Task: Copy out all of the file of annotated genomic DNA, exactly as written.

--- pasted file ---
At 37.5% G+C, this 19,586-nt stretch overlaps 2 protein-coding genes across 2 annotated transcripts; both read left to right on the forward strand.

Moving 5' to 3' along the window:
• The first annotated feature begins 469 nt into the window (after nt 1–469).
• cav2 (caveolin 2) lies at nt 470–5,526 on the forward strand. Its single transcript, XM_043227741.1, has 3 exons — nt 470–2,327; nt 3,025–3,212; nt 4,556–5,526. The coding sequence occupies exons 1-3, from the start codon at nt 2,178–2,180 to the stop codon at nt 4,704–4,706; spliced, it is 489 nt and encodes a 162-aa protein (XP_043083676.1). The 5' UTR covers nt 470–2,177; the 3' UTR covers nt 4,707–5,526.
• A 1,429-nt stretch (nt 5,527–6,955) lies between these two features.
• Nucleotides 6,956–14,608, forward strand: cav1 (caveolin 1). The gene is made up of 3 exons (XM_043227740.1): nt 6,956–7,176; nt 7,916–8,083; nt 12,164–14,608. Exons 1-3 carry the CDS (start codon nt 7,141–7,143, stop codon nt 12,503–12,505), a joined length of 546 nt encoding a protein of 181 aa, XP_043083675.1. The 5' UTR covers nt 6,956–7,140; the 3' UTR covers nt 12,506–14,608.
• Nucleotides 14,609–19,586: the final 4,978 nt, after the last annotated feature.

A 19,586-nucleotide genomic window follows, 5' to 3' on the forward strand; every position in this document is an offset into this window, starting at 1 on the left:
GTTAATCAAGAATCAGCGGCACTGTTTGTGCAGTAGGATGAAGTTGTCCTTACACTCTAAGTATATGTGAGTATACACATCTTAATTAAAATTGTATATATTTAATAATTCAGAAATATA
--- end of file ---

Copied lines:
At 37.5% G+C, this 19,586-nt stretch overlaps 2 protein-coding genes across 2 annotated transcripts; both read left to right on the forward strand.

Moving 5' to 3' along the window:
• The first annotated feature begins 469 nt into the window (after nt 1–469).
• cav2 (caveolin 2) lies at nt 470–5,526 on the forward strand. Its single transcript, XM_043227741.1, has 3 exons — nt 470–2,327; nt 3,025–3,212; nt 4,556–5,526. The coding sequence occupies exons 1-3, from the start codon at nt 2,178–2,180 to the stop codon at nt 4,704–4,706; spliced, it is 489 nt and encodes a 162-aa protein (XP_043083676.1). The 5' UTR covers nt 470–2,177; the 3' UTR covers nt 4,707–5,526.
• A 1,429-nt stretch (nt 5,527–6,955) lies between these two features.
• Nucleotides 6,956–14,608, forward strand: cav1 (caveolin 1). The gene is made up of 3 exons (XM_043227740.1): nt 6,956–7,176; nt 7,916–8,083; nt 12,164–14,608. Exons 1-3 carry the CDS (start codon nt 7,141–7,143, stop codon nt 12,503–12,505), a joined length of 546 nt encoding a protein of 181 aa, XP_043083675.1. The 5' UTR covers nt 6,956–7,140; the 3' UTR covers nt 12,506–14,608.
• Nucleotides 14,609–19,586: the final 4,978 nt, after the last annotated feature.

A 19,586-nucleotide genomic window follows, 5' to 3' on the forward strand; every position in this document is an offset into this window, starting at 1 on the left:
GTTAATCAAGAATCAGCGGCACTGTTTGTGCAGTAGGATGAAGTTGTCCTTACACTCTAAGTATATGTGAGTATACACATCTTAATTAAAATTGTATATATTTAATAATTCAGAAATATA